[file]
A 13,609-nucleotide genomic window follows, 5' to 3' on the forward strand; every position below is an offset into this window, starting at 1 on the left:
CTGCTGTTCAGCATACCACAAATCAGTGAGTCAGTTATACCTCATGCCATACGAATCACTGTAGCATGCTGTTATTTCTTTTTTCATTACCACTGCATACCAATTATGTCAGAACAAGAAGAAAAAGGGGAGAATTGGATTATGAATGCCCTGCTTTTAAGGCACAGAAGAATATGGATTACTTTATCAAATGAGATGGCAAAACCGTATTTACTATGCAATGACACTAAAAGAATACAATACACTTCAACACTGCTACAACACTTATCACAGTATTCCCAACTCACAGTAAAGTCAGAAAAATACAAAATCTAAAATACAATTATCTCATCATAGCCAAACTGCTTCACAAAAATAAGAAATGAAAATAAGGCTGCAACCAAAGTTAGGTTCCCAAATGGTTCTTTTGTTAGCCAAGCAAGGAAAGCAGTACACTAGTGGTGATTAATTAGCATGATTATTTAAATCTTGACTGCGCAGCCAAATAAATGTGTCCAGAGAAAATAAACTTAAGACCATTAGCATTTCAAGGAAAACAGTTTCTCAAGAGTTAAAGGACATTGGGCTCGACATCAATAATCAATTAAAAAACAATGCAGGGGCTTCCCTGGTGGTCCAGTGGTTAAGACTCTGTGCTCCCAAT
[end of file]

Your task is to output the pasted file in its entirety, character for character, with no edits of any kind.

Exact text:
A 13,609-nucleotide genomic window follows, 5' to 3' on the forward strand; every position below is an offset into this window, starting at 1 on the left:
CTGCTGTTCAGCATACCACAAATCAGTGAGTCAGTTATACCTCATGCCATACGAATCACTGTAGCATGCTGTTATTTCTTTTTTCATTACCACTGCATACCAATTATGTCAGAACAAGAAGAAAAAGGGGAGAATTGGATTATGAATGCCCTGCTTTTAAGGCACAGAAGAATATGGATTACTTTATCAAATGAGATGGCAAAACCGTATTTACTATGCAATGACACTAAAAGAATACAATACACTTCAACACTGCTACAACACTTATCACAGTATTCCCAACTCACAGTAAAGTCAGAAAAATACAAAATCTAAAATACAATTATCTCATCATAGCCAAACTGCTTCACAAAAATAAGAAATGAAAATAAGGCTGCAACCAAAGTTAGGTTCCCAAATGGTTCTTTTGTTAGCCAAGCAAGGAAAGCAGTACACTAGTGGTGATTAATTAGCATGATTATTTAAATCTTGACTGCGCAGCCAAATAAATGTGTCCAGAGAAAATAAACTTAAGACCATTAGCATTTCAAGGAAAACAGTTTCTCAAGAGTTAAAGGACATTGGGCTCGACATCAATAATCAATTAAAAAACAATGCAGGGGCTTCCCTGGTGGTCCAGTGGTTAAGACTCTGTGCTCCCAAT